Pablo Francisco on legal weed, Dog the Bounty Hunter and Shotgun Willie's
Comedian Pablo Francisco has performed all over the world, with appearances on The Tonight Show with Jay Leno and Mad TV. Known for his spot-on impressions and high-energy performances, Francisco is in town for a weekend of shows that kick off at 7:30 p.m. tonight at the Denver Improv. Westword caught up with Francisco to discuss Dog the Bounty Hunter, performing comedy overseas, and Shotgun WIllie's in a phone chat peppered with digressions and spot-on vocal impressions that words alone can't really capture.
Westword: Your last special, They Put it Out There , came out in 2011. Do you have another hour in the works?
Pablo Francisco: Man, that special seems like it happened yesterday. Time flies so fast. But, yeah, I've got plenty of material I'm working on for the next one. We're working on a special -- we may call it Funkin Funny -- for Comedy Central. Probably like another year, though, because there's a huge waiting list. We're changing up the format of the Pablito show a bit more. The Internet is out there, and it's making tons of money for some people and losing money for a lot more people. We're teaming up with a guy named Steve Kramer, he's an old friend of mine who was on a television show called Hype with Frank Caliendo. Steve's like a cruise comic with an edge. A good cruise comic, though, not like one of those Norwegian lines. He's gonna be here this week and get crazy with the locals; we'll be putting stuff up on my Youtube channel. It's a beautiful thing, that Youtube.
Do you have a local opener?
Yeah, Ron Ferguson. He's a funny guy. I asked him, "So, what's your deal, are you Indian or Hawaiian or something?" And he goes, "I don't know, I was adopted." I thought that was hilarious. He doesn't know who he is! Anyway, he's a great local guy. We got him and Chris Fonseca. We're gonna make the shows really crazy, and do something a bit different than other comedy places. We're also going to make fun of Dog the Bounty Hunter, One Direction and Justin Bieber, and the stupid Plavix commercials that end with the guy describing the side effects so fast he sounds like Busta Rhymes. [Francisco goes into Busta Rhymes legalese impression that's too fast to transcribe].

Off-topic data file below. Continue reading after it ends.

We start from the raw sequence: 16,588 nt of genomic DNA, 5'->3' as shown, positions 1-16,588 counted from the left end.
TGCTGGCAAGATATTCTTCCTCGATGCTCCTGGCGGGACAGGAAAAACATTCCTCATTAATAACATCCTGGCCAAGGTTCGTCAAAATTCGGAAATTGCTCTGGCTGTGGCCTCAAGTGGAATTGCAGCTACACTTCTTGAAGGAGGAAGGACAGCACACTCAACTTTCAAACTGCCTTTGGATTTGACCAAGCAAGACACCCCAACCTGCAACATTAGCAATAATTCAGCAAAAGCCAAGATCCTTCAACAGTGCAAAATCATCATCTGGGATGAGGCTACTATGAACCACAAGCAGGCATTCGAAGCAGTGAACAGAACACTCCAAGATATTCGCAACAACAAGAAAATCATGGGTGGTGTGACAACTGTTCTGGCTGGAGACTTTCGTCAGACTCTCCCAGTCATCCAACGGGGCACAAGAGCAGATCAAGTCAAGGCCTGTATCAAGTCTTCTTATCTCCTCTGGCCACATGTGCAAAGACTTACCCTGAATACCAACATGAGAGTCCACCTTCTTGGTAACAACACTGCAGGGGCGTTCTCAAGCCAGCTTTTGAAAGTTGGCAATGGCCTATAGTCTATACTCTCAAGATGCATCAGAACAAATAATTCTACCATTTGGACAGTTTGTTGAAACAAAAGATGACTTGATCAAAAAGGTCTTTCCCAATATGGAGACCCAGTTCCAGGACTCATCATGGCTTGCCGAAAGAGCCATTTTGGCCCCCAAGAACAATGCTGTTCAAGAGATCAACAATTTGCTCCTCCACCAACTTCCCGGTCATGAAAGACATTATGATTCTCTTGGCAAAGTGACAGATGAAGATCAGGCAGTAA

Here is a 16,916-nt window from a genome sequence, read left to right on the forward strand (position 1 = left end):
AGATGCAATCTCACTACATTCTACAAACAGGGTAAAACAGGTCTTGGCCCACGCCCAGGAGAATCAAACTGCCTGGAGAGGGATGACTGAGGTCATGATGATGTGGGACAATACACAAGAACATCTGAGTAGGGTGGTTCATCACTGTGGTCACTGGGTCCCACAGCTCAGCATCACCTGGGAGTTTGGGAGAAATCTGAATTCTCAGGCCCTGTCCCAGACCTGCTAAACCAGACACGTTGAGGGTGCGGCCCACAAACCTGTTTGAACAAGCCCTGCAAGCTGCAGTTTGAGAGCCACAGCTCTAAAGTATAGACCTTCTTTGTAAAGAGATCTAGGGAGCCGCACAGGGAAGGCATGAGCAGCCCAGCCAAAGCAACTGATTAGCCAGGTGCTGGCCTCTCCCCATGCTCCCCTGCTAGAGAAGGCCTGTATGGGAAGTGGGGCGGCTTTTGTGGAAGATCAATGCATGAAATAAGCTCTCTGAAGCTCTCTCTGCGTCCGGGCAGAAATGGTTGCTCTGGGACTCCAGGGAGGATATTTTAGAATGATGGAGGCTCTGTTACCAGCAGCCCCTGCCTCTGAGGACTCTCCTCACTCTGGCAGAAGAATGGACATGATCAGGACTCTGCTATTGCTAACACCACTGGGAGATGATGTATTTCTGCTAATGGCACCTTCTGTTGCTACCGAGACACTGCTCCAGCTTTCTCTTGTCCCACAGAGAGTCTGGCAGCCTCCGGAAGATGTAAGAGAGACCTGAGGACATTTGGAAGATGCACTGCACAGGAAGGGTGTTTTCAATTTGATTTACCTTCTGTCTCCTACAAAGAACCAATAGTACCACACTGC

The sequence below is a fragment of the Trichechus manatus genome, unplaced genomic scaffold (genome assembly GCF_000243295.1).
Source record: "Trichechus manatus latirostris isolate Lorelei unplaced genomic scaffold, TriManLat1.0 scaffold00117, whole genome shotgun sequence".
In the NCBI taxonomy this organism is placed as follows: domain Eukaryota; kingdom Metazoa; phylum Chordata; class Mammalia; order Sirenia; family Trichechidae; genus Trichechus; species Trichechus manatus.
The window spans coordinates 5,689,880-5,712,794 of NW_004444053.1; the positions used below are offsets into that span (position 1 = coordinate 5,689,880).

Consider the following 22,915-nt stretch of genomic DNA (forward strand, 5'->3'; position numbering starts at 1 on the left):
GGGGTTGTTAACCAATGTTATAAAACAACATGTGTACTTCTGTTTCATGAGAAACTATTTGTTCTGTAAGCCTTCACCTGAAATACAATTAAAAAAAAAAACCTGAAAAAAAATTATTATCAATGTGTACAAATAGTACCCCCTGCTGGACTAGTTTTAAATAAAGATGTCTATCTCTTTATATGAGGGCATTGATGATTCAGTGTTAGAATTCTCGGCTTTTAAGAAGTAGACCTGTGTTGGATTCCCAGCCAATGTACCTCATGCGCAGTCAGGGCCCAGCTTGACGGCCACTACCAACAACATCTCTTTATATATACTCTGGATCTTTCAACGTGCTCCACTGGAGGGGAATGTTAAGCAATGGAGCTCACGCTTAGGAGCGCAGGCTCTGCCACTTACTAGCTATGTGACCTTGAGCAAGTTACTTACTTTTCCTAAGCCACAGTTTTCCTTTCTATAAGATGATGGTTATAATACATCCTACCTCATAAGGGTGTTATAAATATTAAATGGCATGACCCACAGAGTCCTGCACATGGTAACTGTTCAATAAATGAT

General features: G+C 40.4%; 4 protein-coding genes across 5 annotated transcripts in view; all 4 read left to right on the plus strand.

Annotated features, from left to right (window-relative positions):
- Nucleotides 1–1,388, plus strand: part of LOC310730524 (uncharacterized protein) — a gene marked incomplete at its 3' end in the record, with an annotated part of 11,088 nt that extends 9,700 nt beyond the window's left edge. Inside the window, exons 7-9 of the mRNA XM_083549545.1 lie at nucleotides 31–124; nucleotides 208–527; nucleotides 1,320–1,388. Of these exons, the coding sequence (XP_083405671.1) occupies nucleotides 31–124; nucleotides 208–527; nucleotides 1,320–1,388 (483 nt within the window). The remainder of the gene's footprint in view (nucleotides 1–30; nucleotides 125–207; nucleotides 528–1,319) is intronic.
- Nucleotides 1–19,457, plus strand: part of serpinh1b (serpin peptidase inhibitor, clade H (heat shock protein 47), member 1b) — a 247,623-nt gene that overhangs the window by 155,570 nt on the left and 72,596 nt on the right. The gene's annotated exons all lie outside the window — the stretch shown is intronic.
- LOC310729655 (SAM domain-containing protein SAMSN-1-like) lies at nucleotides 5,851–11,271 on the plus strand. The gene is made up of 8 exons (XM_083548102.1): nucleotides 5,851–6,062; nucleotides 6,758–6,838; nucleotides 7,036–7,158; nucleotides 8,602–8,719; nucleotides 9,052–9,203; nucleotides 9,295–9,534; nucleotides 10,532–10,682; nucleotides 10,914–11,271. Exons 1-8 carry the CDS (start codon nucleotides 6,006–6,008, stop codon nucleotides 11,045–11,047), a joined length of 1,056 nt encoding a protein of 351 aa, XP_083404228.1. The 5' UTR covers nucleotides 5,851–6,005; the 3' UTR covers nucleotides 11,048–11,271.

Dog the Bounty Hunter is a great local reference. He and his wife pop up in Westword all the time.
He's a convicted felon! He doesn't have the right to vote, but he has every right right to go to your house, kick down the door and spray mace in your face? That's crazy.
I have no idea. I know it's quite a bit easier to get a bail recovery license here than it is in most other states. Colorado's still a little Wild West-y in that way.
You know what, though? It's a hot wild west. There's a lot of hot ladies out there in Denver. People there are educated like nobody's business. It's cold, but I think that some of the best comedians come out of Denver. It's a fun place to be. Marijuana's legal now? I can walk up to a cop and say, "Hey cop, check out my bag of pot?"
Theoretically. Our cops are still cops though, so it'd be dicey.
We'll see what happens. There's no better place to run it through than Denver. Lots of responsible people there. We want the stoners to come on down and start the party at the Pablo show. I know it's kind of a strange area of town. [In a movie-trailer voice] It's a biker town. It used to be a ghetto. Used to be a 'hood.
They've polished it up a little bit. It's next to a Toby Keith restaurant now, if that gives you an idea.